Encountering a marine mammal in its natural environment is an unforgettable experience! But how do you observe them without disturbing them? These wild and protected animals have plenty of secrets to reveal to us on a calf seal observation trip in the Orne estuary.
Nature outing with the Groupe Mammalogique Normand (Gmn)
The meeting point is at the Maison de la Nature et de l’Estuaire in Sallenelles. This area is a sensitive natural space classified as a Natura 2000 site. So it’s the ideal place to talk about the rich flora and fauna of the estuary.
Marie, who works for the Groupe Mammalogique Normand, specialises in the protection of marine mammals. She begins the walk by raising awareness of the need to protect these fascinating animals.
Recognising a seal from a sea lion
How can you tell a sea lion from a seal? The former has external ears and developed limbs that enable it to walk, whereas the latter has only an ear canal and small legs that force it to crawl. Wild sea lions are not found in Normandy, whereas its cousin the seal has established several colonies there! Yes, but grey seal or harbour seal?
The seals of the Orne Estuary
The Orne Estuary colony is home to around twenty seals (a maximum of 24 have been counted), which are present all year round. These specimens measure on average 1m50 for 100kg and live up to 40 years! This species, which practically disappeared in the 1930s, has been reappearing for several decades, particularly in Normandy, thanks to the protection of the species, which is classified as “near-threatened”.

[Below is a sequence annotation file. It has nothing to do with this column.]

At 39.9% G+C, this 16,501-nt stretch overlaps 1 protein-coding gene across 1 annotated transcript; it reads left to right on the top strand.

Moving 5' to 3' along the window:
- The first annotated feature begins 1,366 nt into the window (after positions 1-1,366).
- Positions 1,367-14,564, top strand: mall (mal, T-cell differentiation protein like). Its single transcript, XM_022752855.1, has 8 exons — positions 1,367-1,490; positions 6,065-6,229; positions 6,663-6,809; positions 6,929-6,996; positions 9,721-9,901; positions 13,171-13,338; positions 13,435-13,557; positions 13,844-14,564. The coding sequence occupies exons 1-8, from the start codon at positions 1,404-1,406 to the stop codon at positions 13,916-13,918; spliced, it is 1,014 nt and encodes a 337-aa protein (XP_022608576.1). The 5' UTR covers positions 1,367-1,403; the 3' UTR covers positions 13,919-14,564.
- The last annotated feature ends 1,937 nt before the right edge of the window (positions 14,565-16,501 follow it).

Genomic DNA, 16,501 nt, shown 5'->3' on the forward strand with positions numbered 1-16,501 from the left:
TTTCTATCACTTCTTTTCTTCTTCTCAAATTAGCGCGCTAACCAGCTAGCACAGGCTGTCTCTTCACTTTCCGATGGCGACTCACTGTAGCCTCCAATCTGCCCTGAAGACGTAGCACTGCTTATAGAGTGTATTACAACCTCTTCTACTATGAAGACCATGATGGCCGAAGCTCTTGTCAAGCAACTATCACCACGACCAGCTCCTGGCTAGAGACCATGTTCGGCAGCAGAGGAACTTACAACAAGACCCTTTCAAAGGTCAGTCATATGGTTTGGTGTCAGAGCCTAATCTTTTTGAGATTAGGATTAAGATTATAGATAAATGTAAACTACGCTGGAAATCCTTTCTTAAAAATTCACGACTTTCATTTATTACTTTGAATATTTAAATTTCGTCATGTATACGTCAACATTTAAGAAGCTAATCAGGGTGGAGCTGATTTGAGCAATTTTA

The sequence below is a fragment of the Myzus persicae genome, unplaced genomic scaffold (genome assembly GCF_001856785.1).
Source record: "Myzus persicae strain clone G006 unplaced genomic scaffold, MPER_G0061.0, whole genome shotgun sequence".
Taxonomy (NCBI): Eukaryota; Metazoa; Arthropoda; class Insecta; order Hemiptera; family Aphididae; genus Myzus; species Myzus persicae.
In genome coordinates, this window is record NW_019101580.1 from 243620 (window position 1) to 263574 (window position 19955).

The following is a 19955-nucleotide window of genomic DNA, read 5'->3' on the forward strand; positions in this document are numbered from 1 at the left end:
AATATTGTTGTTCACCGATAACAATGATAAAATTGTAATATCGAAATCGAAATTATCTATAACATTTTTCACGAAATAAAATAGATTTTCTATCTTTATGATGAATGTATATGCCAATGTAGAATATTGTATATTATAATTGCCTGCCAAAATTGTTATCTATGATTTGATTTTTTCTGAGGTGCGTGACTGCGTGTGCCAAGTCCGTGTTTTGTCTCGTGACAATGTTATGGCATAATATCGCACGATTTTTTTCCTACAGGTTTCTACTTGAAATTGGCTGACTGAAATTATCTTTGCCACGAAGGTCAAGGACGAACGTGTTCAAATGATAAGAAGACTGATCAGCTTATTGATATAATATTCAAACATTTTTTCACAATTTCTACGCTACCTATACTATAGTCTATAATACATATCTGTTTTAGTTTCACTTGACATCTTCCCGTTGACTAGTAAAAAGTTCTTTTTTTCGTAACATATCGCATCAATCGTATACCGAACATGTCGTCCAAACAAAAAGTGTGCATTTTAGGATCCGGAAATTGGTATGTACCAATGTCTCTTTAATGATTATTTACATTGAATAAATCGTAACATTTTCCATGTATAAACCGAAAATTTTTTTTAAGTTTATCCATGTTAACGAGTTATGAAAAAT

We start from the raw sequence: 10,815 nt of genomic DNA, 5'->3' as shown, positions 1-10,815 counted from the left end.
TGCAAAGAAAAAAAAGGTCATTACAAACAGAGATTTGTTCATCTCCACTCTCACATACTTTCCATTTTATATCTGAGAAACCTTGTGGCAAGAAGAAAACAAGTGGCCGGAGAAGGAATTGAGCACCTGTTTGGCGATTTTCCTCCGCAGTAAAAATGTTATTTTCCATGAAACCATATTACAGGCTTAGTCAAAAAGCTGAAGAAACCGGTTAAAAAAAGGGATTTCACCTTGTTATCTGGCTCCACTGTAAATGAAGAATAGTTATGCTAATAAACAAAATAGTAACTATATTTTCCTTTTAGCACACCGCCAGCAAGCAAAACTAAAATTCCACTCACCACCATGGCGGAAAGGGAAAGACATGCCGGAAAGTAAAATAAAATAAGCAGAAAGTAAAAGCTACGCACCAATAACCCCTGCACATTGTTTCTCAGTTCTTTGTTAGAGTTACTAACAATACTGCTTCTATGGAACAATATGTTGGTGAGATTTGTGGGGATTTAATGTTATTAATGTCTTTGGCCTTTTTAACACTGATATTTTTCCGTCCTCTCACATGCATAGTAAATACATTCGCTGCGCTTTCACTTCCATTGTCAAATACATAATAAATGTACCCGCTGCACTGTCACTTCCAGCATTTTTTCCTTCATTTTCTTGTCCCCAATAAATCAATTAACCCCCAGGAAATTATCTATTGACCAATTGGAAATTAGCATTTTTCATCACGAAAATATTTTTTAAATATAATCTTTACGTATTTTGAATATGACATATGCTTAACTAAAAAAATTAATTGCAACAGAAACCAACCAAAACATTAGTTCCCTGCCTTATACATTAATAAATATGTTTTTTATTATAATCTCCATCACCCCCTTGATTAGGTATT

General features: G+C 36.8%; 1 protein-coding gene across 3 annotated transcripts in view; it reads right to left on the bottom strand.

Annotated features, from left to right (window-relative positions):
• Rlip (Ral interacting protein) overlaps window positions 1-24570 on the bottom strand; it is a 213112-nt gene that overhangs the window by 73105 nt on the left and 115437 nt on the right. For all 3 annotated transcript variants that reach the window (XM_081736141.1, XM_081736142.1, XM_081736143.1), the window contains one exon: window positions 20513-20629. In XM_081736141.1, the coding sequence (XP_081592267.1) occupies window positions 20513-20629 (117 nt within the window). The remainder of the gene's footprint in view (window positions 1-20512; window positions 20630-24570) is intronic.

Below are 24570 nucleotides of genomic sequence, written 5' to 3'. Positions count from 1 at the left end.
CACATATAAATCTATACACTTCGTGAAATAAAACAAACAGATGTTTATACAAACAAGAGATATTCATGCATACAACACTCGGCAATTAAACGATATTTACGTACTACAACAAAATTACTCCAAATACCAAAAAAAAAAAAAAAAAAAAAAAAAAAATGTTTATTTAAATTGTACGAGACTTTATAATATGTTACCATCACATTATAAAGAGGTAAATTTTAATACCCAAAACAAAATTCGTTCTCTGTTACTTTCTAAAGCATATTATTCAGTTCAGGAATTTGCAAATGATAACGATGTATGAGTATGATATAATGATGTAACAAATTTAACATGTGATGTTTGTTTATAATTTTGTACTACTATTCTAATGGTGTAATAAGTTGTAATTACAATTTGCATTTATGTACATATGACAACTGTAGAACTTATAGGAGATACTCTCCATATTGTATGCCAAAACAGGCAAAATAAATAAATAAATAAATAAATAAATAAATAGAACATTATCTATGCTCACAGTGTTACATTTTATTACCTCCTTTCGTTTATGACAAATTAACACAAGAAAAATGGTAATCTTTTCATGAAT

The questions immediately came to mind. “Why do the females leave the estuary to give birth? How many kilos of fish does a seal eat in a day? Eager to meet them, we followed Marie a short distance into the estuary.
Meeting the unknown
A pair of binoculars for each of us and a spyglass are available. It’s difficult to see them but Marie guides us. “Look for the Ouistreham lighthouse, a little to the left…”.
And there they are!
A group of harbour seals bask on a sandy islet near the Pointe du Siège in Ouistreham. Today, we’re lucky, there are 14 of them!
We are deliberately keeping our distance from the mammals. Seals are wild animals that know how to defend themselves if they feel threatened. They may decide to leave a place where they feel safe. Mothers can also abandon their young. It is therefore dangerous to get too close to them. Let’s protect them by not disturbing them!
“If a seal sees you and looks at you, you’re already too close!”
Autumn colours and sea breeze
As the walk draws to a close, you can take your time making your way back home, while enjoying a breath of fresh sea air in the Bay of Orne.
The Maison de la Nature et de l’Estuaire includes an interpretation centre and offers events, discovery outings and exhibitions for all ages all year round.
To find out more about the work of the Groupe Mammalogique Normand, visit www.gnm.asso.fr
If you see an animal in distress, contact +33(0)5 46 44 99 10 (7 days a week)
- The landscapes of the Orne Estuary
- Marie’s explanations for learning about seals
- The atmosphere and colours of autumn